Magnets Can Scramble Morality Functions
Researchers at MIT and Harvard are scrambling morals in the name of science.
Using a powerful magnetic field, scientists from MIT, Harvard University and Beth Israel Deaconess Medical Center are able to scramble the moral center of the brain, making it more difficult for people to separate innocent intentions from harmful outcomes.
The research could have big implications for not only neuroscientists, but also for judges and juries.
“It’s one thing to ‘know’ that we’ll find morality in the brain,” said Liane Young, a scientist at MIT and co-author of the article. “It’s another to ‘knock out’ that brain area and change people’s moral judgments.”
Researchers had their subjects read stories about morally objectionable characters. After reading the stories, they were asked what they thought about the characters decisions.
One typical story was about a boyfriend who leads his girlfriend across a bridge. In some versions, the boyfriend harmlessly walked his girlfriend across the bridge with no ill effect.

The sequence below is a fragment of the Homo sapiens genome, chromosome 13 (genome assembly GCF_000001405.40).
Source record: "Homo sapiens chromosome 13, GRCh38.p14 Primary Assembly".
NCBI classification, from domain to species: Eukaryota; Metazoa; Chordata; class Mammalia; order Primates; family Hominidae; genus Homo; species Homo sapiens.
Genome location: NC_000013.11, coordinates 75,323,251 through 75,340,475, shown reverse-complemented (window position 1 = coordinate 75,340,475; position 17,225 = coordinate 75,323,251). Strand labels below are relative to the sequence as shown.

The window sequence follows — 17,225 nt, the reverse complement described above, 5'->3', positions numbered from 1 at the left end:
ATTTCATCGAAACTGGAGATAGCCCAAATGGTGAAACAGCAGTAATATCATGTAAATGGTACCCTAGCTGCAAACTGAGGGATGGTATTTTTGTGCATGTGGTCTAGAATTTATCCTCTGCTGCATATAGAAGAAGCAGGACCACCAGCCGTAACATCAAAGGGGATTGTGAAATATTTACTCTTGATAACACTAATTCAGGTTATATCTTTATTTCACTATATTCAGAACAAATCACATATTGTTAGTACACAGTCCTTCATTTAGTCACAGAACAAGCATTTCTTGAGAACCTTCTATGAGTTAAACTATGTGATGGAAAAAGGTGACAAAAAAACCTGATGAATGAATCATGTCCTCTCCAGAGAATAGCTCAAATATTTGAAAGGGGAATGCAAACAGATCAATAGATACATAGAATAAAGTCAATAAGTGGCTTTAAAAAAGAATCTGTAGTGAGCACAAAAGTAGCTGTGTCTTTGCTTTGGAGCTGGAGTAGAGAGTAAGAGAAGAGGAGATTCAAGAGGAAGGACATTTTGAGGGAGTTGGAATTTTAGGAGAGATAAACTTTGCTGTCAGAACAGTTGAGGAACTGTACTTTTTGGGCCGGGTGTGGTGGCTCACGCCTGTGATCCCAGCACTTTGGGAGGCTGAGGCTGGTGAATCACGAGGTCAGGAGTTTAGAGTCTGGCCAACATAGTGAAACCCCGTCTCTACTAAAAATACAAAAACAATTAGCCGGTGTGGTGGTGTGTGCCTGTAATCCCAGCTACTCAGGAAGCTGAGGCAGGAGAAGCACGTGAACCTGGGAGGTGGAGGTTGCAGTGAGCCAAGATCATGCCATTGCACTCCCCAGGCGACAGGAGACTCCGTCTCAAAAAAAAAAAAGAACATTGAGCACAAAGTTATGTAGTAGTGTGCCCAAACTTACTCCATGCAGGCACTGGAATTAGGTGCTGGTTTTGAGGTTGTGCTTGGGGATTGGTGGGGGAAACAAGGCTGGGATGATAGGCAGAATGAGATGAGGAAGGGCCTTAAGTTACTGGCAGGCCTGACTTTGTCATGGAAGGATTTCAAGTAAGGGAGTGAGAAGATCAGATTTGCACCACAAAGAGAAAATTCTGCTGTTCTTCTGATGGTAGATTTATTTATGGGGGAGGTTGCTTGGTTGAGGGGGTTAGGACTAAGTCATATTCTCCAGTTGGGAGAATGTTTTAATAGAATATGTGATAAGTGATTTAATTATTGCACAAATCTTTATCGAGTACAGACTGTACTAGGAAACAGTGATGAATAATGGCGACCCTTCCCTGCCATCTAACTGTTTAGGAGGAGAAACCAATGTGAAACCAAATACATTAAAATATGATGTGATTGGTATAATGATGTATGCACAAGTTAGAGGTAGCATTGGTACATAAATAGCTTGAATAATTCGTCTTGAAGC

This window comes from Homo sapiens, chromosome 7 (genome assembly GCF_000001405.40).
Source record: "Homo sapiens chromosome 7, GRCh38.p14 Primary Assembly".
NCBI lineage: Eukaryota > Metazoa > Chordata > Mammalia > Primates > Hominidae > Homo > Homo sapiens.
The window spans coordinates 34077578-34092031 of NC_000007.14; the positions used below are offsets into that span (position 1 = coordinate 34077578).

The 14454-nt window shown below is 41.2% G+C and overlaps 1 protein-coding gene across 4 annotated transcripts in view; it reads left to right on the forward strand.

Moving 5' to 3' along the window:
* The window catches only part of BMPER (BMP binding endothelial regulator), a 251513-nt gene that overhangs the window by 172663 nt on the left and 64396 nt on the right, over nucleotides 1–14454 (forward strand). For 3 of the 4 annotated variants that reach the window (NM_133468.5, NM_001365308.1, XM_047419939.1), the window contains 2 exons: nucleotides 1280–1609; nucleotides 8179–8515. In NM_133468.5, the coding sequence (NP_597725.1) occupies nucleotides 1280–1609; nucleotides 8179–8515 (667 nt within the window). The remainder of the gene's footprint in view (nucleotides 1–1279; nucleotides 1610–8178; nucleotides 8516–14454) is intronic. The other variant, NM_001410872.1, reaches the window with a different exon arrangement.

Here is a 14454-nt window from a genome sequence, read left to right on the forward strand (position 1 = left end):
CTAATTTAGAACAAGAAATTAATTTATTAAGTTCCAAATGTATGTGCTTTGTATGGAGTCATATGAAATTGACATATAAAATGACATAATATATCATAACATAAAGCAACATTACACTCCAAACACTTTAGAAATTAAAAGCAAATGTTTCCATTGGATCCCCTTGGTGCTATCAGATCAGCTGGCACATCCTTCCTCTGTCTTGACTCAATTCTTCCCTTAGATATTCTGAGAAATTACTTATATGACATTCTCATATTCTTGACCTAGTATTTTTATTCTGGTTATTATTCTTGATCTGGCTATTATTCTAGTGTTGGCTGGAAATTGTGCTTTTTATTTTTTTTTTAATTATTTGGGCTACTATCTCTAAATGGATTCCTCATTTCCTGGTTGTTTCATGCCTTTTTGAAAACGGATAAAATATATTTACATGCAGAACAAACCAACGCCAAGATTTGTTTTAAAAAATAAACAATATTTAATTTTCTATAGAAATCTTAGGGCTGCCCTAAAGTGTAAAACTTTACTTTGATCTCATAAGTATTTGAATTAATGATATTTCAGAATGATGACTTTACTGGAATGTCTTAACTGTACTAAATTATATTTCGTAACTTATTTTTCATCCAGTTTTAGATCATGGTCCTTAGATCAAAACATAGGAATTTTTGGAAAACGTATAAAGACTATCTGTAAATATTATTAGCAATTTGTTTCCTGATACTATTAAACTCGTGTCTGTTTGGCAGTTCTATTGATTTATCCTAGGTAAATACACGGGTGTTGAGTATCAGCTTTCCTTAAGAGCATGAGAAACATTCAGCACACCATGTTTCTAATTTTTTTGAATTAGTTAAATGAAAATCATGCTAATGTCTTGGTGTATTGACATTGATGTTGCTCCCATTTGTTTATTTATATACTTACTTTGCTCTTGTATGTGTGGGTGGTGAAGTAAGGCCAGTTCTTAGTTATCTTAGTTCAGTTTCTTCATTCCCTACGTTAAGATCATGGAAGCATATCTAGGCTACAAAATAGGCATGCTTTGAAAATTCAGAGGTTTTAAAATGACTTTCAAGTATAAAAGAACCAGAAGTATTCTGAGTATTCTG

In other cases, the boyfriend intentionally led the girlfriend along so she would break her ankle.
The subjects used a seven point scale — one being forbidden and seven completely permissible — to record whether they through the situation was morally acceptable or not.
When the magnetic field was turned on, the subjects found it harder to interpret the boyfriend’s intent. Without being able to see that, they could only focus on the outcome of the story. So the only thing that affected their judgment was the outcome.
The wave affected only about 15 percent of change in moral judgments, but researchers said the fact that such a high-level function can even be changed with magnets is fascinating.
Lawyers said the research could have implications on brain science and law as well.
“This study, and other recent studies like it, are enabling us to peer into the very brain activity that underlies and enables legal judgments,” said Owen Jones, a professor of law and biology at Vanderbilt University. “Understanding how legal decisions actually work is a potentially important step toward helping decisions be as fair, just and effective as they can be.”
In a conspiracy case, for example, one person might get a lesser sentence because once a crime was committed, they felt remorse. If they couldn’t understand the moral implications or intent before their crime, the crime would go from premeditated to a lesser charge.